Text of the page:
You have a case in which you need to serve a party who lives in a foreign country. You need to know about the Hague Convention on the Service Abroad of Judicial and Extrajudicial Documents in Civil or Commercial Matters. According to an article written by Mark A. Canizio and Jessica Y. Singh for the New York Law Journal (August 27, 2010):
"Extending for more than 4,000 miles, the Silk Road used to interconnect a network of trade routes across the Asian continent with the Mediterranean world as well as Africa and Europe. The Silk Road once used to transport foreign goods, especially luxuries such as satin, spices, medicines, jewels, and of course, silk, from other parts of the world. Undoubtedly, "the world was getting smaller" then.
"The Hague Convention on the Service Abroad of Judicial and Extrajudicial Documents in Civil or Commercial Matters, 20 UST 361, TIAS No. 6638 (1969), is a multilateral treaty designed to simplify the methods for serving process abroad to assure that defendants sued in foreign jurisdictions receive actual and timely notice of suit and to facilitate proof of service abroad.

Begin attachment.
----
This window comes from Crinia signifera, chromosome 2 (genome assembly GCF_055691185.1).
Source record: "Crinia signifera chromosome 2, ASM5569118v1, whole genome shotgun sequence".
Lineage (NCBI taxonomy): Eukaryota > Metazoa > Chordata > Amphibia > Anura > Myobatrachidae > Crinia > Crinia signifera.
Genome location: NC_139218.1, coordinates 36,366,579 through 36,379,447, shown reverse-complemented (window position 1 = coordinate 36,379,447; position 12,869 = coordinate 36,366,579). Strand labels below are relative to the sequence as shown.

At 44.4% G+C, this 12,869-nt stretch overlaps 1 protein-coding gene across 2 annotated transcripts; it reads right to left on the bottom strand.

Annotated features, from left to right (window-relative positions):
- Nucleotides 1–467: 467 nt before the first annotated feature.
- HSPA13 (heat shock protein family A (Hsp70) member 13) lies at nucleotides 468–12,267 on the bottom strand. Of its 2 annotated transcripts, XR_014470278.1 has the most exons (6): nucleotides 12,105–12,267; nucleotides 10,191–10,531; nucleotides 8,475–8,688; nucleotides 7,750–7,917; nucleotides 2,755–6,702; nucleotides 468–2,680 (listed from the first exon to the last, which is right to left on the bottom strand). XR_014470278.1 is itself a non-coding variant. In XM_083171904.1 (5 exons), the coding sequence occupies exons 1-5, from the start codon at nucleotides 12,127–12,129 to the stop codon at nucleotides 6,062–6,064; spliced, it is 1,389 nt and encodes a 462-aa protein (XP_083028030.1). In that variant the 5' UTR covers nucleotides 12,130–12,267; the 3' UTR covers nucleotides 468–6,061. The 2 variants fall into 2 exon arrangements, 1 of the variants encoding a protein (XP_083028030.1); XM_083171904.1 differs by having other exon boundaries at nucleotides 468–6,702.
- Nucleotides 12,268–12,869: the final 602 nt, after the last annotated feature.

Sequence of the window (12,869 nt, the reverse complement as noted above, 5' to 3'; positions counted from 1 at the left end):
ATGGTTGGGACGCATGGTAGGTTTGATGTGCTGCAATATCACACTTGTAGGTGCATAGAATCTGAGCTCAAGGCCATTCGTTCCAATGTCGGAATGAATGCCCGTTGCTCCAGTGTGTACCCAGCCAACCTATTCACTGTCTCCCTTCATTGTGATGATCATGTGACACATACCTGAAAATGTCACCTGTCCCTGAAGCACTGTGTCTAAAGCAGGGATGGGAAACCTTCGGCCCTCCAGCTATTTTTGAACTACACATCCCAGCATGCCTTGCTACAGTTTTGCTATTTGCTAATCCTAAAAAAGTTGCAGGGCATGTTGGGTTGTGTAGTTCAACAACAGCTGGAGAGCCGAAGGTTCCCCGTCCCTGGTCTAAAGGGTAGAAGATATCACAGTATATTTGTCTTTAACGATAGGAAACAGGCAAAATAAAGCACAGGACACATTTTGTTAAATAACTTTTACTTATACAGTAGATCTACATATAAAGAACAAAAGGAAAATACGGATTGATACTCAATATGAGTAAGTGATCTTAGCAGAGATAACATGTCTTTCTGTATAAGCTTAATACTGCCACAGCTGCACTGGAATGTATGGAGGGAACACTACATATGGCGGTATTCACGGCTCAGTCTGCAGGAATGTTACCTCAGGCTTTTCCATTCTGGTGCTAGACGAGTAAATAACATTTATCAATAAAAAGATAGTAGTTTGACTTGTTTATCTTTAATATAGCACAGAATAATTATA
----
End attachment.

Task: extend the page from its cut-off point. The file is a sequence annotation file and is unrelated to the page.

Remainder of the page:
"Pursuant to the Hague Convention, the primary method of service is through the Central Authority established by each member state. However, service through the Central Authority is often time-consuming and costly. Fortunately, the use of the Central Authority for service is not mandatory under the Hague Convention. Alternatively, service of process may be effectuated by mail under Article 10(a) of the Hague Convention, provided that the state of designation does not object. Article 10 provides in relevant part [MORE] . . . "